no rigid format for book reviews, but there are general
guidelines that should be followed.
important to remember that a review is not the same as a
summary. A summary is simply a factual account of the content
whereas the primary purpose of a review is to enable the reader
to benefit from the experience of the reviewer in determining
whether or not to read the publication.
header of your review should include the title, authors,
publishers, date of publication, number of pages and details of
the book in the order and format indicated in the example below:
Forest Landscape Ecology:
Transferring knowledge to practice
Perera, J.B. Buse and T.R. Crow
pages, ISBN-10: 0387342427, £77.00
review should be between 500 and 1000 words.
Points to cover
The intended audience. Who is the
book aimed at? What level of experience is needed use
the information in the book effectively? Who will find it most useful?
The background of the author(s)
in relation to the publication.
The context or
impetus for the book - e.g. political controversy, review
research or policy, etc.
Summarise the content. What is
the book about? What is the scope? Is the title accurate?
For edited books:
dominant themes with reference to specific chapters as
appropriate; and implications of the book for research,
policy, practice, or theory.
A comparison with
other works on this subject.
Is there an existing publication
which already covers the same ground?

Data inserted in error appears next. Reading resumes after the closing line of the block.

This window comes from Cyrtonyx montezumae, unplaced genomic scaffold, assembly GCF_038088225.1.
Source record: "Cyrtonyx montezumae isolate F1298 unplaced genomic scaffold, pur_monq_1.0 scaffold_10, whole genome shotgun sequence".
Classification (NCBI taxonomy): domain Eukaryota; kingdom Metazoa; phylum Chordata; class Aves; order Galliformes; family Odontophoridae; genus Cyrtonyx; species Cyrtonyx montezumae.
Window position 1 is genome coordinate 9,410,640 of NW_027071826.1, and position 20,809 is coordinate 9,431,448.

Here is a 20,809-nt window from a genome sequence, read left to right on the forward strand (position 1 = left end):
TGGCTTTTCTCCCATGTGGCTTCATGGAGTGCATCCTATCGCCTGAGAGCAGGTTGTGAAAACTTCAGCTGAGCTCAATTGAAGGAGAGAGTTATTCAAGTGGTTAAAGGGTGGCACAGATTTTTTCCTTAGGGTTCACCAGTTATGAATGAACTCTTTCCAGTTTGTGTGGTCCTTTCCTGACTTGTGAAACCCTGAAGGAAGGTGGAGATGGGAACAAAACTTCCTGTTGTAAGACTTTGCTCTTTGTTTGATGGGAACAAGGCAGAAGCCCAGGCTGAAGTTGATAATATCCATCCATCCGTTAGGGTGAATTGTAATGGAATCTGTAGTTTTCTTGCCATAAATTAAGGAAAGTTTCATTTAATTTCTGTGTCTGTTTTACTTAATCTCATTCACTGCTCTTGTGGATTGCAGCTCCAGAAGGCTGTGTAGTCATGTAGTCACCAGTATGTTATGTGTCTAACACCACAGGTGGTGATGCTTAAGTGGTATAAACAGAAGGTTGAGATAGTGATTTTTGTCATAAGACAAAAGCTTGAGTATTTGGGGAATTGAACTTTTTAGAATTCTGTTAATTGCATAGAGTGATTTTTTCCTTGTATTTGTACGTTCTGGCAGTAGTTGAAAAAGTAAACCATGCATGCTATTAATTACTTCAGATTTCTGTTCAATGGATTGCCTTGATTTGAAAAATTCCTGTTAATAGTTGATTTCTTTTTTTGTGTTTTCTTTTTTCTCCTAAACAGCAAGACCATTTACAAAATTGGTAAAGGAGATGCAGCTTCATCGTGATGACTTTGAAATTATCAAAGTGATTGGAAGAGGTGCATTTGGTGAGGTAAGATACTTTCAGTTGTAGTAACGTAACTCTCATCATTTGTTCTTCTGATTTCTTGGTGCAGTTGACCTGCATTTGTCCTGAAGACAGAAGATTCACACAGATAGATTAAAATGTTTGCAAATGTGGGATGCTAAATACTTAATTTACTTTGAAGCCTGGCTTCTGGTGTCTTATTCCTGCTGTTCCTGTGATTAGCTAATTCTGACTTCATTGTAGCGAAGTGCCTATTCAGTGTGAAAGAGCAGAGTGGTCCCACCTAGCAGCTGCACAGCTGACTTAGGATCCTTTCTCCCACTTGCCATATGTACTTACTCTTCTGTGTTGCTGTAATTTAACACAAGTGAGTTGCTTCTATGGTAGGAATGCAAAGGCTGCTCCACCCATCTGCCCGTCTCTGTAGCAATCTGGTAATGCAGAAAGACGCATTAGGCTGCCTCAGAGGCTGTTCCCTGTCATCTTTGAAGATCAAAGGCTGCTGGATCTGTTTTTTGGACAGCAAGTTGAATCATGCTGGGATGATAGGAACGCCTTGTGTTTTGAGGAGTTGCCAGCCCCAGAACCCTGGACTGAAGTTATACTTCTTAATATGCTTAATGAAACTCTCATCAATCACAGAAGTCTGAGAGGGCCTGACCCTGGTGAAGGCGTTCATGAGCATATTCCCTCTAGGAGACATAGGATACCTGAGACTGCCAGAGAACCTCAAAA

Is the book readable as well as
What is the expected life of the
book, i.e. is it an up-to-date account that will no longer be
relevant in two year’s time, or do you expect it will be a
classic that will be referred to for many years.
What's missing from the book?
Points to remember
Readers of the review may not be
as familiar with jargon or acronyms as you so use them
sparingly and explain them where necessary.
Comparisons with other
publications are encouraged but in doing so it is particularly
important to be careful to make sure that such comparisons are
not unduly critical of either publication.
It is important to remember that
the reviewer has a duty to report accurately their views on
the book. This means that if it is poor, you must make it
clear that this is the case and explain why.
Most readers will want to know
whether or not you would recommend they read the publication.
You can provide this information either directly in a
statement, or indirectly through the comments that you have
made in your review – but make sure the reader is left in no
doubt on this point.
Finally, please refrain from the
temptation to highlight minor, unimportant problems such as the
occasional typographic error, or an obscure issue which you feel
the authors have got wrong.
example of a book review published in the International